2. WHY IS A PRODUCT DIMENSION TO ENVIRONMENTAL POLICY NEEDED?

During the last few years, the Commission has begun to rethink policies relating to the environmental impacts of products. All products and services [4] have an environmental impact [5], whether during their production, use or disposal. The exact nature of this impact is complex and difficult to quantify but the potential magnitude of the problem is clear. [6] At the same time continued economic growth and prosperity is significantly influenced by the production and use of products. The challenge is to combine improving life styles and well-being - which are often directly influenced by products - with environmental protection. In other words, win-win situations need to be found where environmental improvements and better product performance go hand in hand and where environmental improvements support long-term industrial competitiveness. This is what IPP seeks to achieve.

[4] The rest of this Communication will, for simplicity, only refer to products, although it should be understood that services are included within the general scope too - see Section 0.

[5] Environmental impacts should be taken to include those on human health.

[6] For example, one product, the car, is responsible for roughly 80 % of the European Union's CO2 emissions from the transport sector, the sector from which emissions have been rising fastest. At the same time the number of cars per inhabitant is also increasing - by 14 % between 1990 and 1999 - using up more resources in their manufacture, more space for parking and roads, and creating more waste disposal problems. All this is despite significant reductions in the emissions per car and considerable efforts by the industry concerned, such as the voluntary agreement to reduce CO2 emissions by 25 % by 2008. Moreover, for other pollutants there have been extremely significant reductions over recent decades.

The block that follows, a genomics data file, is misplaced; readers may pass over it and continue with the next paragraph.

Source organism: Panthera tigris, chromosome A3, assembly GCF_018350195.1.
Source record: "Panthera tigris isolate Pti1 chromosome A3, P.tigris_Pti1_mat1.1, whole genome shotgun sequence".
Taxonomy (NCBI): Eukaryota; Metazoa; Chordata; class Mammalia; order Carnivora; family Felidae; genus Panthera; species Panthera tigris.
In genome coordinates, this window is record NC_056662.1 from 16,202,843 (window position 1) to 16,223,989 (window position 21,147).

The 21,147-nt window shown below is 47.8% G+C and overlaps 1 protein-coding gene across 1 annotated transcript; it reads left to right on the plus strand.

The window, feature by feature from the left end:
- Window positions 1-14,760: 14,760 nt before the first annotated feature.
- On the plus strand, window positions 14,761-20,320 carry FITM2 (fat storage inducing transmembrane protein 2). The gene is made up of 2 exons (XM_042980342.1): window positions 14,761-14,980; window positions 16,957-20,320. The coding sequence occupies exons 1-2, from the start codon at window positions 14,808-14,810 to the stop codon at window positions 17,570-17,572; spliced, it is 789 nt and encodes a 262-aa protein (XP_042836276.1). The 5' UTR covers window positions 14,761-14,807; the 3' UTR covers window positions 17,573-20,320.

Up to now, product-related environmental policies have tended to focus on large point sources of pollution, such as industrial emissions or waste management issues. Often these have been successful. Now, however, it is becoming clear that they need to be complemented by a policy that looks at the whole of a product's life-cycle, including the use phase. This should ensure that environmental impacts throughout the life-cycle are addressed in an integrated way - and so are not just shifted from one part of the life-cycle to another. It should also mean that environmental impacts are addressed at the point in the life-cycle where they will best and most cost-effectively reduce the overall environmental impacts and resource use. To be successful, the policy also has to take into account several characteristics of products that make them diffuse objects for pollution reduction measures.